The rock of Váňa's Stone (420 MAMSL), formerly the Devil's Stone, is located on the border of the historic estate of Hukvaldy and Nový Jičín-Štramberk. In 1643 and later in 1695, important peasant rebellions occurred here.
For the first time unruly serfs from Hukvaldy estate probably gathered at Váňa's Stone May 19, 1643, from almost all villages of the estate (except three). Although they came without weapons, the situation looked menacing. A negotiation by Episcopal officials and serfs reached an amicable settlement. The lordship was forced to retreat and promise that it won't require more benefits and obligations.
The second assemblage of serfs of Hukvaldy estate began June 26, 1695. The camp of the rebels was in the immediate vicinity of the border Hukvaldy and Nový Jičín-Štramberk estate. The rock allowed the rebels a view of Hukvaldy castle. The Chief Governor of Hukvaldy estate Maximilian Harasovský of Harasova gave the impetus to a gathering of peasants with his arrogant behavior. Serfs did not use violence during the rebellion and because of that they earned the respect of government offices. They found advocacy in the Moravian Tribunal and Emperor Leopold I. Asked for gentle dealings with them. In the end the revolt was a bit of a success, leading to a partial reduction of forced labor. Bohumír Strnadel-Četyna processed this important historical event in a book called One day after the solstice.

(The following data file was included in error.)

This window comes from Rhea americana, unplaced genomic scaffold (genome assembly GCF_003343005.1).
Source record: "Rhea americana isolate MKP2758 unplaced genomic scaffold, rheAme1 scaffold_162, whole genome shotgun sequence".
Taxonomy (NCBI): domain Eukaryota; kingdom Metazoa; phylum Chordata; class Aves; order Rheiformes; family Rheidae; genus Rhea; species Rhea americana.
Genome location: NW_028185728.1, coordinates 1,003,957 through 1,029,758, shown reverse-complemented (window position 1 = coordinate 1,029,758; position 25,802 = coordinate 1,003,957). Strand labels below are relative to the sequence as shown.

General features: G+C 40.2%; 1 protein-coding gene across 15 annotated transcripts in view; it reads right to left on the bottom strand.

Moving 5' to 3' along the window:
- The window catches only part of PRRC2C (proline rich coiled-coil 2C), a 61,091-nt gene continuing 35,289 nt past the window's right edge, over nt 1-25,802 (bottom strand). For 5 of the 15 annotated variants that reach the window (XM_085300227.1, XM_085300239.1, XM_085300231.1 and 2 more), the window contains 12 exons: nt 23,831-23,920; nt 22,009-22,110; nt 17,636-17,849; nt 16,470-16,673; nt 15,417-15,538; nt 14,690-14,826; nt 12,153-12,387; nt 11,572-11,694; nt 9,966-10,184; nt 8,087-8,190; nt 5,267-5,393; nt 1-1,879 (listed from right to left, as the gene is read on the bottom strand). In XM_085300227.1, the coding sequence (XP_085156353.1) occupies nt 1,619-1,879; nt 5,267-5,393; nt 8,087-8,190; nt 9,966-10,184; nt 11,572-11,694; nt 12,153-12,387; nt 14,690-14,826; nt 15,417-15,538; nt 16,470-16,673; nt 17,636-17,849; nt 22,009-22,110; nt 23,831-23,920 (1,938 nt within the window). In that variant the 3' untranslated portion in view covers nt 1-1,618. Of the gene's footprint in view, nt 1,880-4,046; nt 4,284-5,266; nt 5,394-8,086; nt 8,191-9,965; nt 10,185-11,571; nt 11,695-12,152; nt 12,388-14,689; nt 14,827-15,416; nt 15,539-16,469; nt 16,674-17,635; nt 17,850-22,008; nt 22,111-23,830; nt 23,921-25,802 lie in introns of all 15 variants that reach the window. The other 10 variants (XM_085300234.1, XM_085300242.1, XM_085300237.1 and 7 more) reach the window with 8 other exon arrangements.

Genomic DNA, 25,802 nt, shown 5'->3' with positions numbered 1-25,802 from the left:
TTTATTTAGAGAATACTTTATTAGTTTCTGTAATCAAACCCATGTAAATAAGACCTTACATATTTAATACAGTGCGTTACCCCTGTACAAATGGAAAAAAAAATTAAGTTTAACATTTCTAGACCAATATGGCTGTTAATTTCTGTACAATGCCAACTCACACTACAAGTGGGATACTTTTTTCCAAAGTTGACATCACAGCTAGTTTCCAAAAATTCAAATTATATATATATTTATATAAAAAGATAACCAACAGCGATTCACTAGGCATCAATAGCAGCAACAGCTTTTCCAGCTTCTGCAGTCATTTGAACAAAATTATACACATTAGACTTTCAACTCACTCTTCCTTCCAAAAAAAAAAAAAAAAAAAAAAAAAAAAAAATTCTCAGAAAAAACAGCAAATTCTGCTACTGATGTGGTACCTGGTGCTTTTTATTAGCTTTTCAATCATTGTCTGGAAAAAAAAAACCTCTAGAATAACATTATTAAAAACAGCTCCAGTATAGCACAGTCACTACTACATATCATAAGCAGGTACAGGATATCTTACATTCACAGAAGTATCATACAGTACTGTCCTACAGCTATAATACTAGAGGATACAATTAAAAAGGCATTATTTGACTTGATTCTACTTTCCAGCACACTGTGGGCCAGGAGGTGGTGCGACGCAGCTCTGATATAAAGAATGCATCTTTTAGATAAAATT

A bronze plaque was unveiled to commemorate the 300th anniversary of the peasant uprising at Vaňa's stone in 1995.
Devil's or Váňa's Stone?
Váňa's Stone is also shrouded in numerous legends. According to one of them, the devil dropped a stone in flight at this point. Formerly it was known as "the Devil's Stone". In the 19th century, it got its current name on account of the farmer Jan Hrčka whose ancestral name was Váňa and who owned the surrounding land.
In 1879, a later famous Moravian archaeologist professor Karel Jaroslav Maška found flint knives and bronze pins at Váňa's Stone. A surface survey also showed the presence of the Culture of Púchov people (120 BC to 0 AD). In 1993, Váňa's stone was declared a natural monument with an area of 0.77 hectares. Váňa's stone is a popular training climbing rock which is 15 meters high with 11 challenging outputs.